It also seeks to harmonise rules on packaging, safety and standards. 

Staying in the EU customs union

The customs union allows EU states to exchange goods without tariffs, and impose common tariffs on imports from outside the bloc.

But they also prevent countries from striking deals outside the union.

Theresa May has repeatedly made clear that the UK will be leaving the customs union.

Forging a new customs union

Some MPs and the Labour leadership have raised the idea of creating a new customs union with the EU.

This could be looser than the existing arrangements, but still allow tariff free trade with the bloc. 

However, many Eurosceptics believe it is impossible to be in a union without hampering the UK’s ability to strike trade deals elsewhere.

They also complain that it would mean accepting the EU’s ‘protectionist’ tariffs against other parts of the world in areas like agriculture.

The PM has also ruled out this option. 

A customs partnership

Less formal than a union, this proposal would seek to cherry pick the elements that facilitate tariff-free trade – without binding the UK’s hands when it comes to deals with other countries.

One possibility could be keeping the UK and EU connected for trade in goods, but allowing divergence for the services sector.

The partnership option was floated by the government in a position paper last year.

‘Highly streamlined’ customs

This scenario would be a ‘bare minimum’ customs arrangement between the EU and UK.

New technology would be deployed alongside a simple agreement to minimise friction.

But there are fears that this could hit trade, and it is unclear how the system would work with a ‘soft’ Irish border. 

What are the options for the border between Northern Ireland and the Republic after Brexit?


Theresa May and Jean-Claude Juncker agreed the outline of a divorce deal in December

Theresa May and the EU effectively fudged the Irish border issue in the Brexit divorce deal before Christmas.

But the commitments to leave the EU customs union, keep a soft border, and avoid divisions within the UK were always going to need reconciling at some stage. Currently 110million journeys take place across the border every year.

All sides in the negotiations insist they want to avoid a hard border between Northern Ireland and the Republic, but their ideas for how the issues should be solved are very different.

If they fail to strike a deal it could mean a hard border on the island – which could potentially put the Good Friday Agreement at risk.

The agreement – struck in 1998 after years of tense negotiations and a series of failed ceasefires – brought to an end decades of the Troubles.

More than 3,500 people died in the ‘low level war’ that saw British Army checkpoints manning the border between Northern Ireland and Ireland. 

Both London and Dublin fear reinstalling a hard border – whether by checkpoints or other means – would raise tensions and provoke a renewal of extremism or even violence if people and goods were not able to freely cross.

The DUP – which opposed the Good Friday Agreement – is determined to maintain Northern Ireland inside the UK at all costs, while also insisting it wants an open border. 

The UK blueprint:

The PM has made clear her favoured outcome for Brexit is a deep free trade deal with the EU.

The UK side has set out two options for how the border could look.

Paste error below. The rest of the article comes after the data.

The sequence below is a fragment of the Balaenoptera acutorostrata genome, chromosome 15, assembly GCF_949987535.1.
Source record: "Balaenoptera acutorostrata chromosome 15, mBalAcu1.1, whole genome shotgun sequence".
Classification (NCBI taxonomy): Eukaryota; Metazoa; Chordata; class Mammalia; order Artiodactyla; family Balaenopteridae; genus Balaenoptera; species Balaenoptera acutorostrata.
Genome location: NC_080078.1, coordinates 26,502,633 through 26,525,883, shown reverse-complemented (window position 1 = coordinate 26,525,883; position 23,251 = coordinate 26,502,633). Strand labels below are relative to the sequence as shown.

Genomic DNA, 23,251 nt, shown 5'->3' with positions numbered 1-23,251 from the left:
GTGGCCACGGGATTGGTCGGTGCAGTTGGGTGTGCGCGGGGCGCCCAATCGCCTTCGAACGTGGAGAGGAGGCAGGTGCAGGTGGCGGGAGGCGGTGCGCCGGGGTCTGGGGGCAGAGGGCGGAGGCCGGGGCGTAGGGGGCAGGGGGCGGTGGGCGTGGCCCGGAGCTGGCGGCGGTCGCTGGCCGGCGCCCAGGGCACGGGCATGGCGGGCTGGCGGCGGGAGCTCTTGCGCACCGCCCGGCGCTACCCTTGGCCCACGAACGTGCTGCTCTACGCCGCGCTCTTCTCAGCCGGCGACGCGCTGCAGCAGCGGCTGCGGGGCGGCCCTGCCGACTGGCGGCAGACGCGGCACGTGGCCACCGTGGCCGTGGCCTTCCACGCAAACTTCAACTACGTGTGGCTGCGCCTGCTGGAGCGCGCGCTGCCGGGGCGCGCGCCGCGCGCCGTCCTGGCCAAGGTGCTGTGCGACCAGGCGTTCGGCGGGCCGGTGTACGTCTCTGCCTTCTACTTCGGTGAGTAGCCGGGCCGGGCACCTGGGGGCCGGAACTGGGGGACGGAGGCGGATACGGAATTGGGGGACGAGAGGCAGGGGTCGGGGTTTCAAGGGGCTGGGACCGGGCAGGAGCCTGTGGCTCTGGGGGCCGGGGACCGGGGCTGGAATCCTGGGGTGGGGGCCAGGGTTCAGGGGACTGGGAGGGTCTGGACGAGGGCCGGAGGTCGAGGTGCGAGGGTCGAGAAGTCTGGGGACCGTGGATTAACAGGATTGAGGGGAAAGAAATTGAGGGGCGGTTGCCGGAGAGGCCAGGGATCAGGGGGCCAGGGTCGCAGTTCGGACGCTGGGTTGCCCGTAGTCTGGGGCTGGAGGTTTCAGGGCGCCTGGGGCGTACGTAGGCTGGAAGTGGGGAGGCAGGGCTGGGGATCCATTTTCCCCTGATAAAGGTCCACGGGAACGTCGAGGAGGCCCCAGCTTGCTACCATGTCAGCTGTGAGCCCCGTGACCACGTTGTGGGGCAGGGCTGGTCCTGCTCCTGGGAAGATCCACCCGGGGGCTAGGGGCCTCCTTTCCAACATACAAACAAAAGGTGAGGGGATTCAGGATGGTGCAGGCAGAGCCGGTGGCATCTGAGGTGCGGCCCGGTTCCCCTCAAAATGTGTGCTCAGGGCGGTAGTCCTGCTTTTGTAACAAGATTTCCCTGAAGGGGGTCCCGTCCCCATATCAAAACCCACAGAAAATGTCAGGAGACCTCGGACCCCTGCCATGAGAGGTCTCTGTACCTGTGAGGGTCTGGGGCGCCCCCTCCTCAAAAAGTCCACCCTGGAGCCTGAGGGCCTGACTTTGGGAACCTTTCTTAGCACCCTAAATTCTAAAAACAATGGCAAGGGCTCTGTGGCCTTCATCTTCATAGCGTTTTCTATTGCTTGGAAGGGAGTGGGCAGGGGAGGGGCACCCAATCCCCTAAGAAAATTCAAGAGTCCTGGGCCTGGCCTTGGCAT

One would see a highly streamlined customs arrangement, using a combination of technology and goodwill to minimise the checks on trade.

There would be no entry or exit declarations for goods at the border, while ‘advanced’ IT and trusted trader schemes would remove the need for vehicles to be stopped.

Boris Johnson has suggested that a slightly ‘harder’ border might be acceptable, as long as it was invisible and did not inhibit flow of people and goods.

However, critics say that cameras to read number plates would constitute physical infrastructure and be unacceptable.

The second option has been described as a customs partnership, which would see the UK collect tariffs on behalf of the EU – along with its own tariffs for goods heading into the wider British market.

However, this option has been causing deep disquiet among Brexiteers who regard it as experimental. They fear it could become indistinguishable from actual membership of the customs union, and might collapse.

Brussels has dismissed both options as ‘Narnia’ – insisting no-one has shown how they can work with the UK outside an EU customs union.

The EU blueprint:

The divorce deal set out a ‘fallback’ option under which the UK would maintain ‘full alignment’ with enough rules of the customs union and single market to prevent a hard border and protect the Good Friday Agreement.

The inclusion of this clause, at the demand of Ireland, almost wrecked the deal until Mrs May added a commitment that there would also be full alignment between Northern Ireland and the rest of the UK. 

But the EU has now translated this option into a legal text – and hardened it further to make clear Northern Ireland would be fully within the EU customs union.

Mrs May says no Prime Minister could ever agree to such terms, as they would undermine the constitutional integrity of the UK.

A hard border:

Neither side wants a hard border between Northern Ireland and the Republic. 

But they appear to be locked in a cyclical dispute, with each adamant the other’s solutions are impossible to accept.

If there is no deal and the UK and EU reverts to basic World Trade Organisation (WTO) relationship, theoretically there would need to be physical border posts with customs checks on vehicles and goods.

That could prove catastrophic for the Good Friday Agreement, with fears terrorists would resurface and the cycle of violence escalate.

Many Brexiteers have suggested Britain could simply refuse to erect a hard border – and dare the EU to put up their own fences.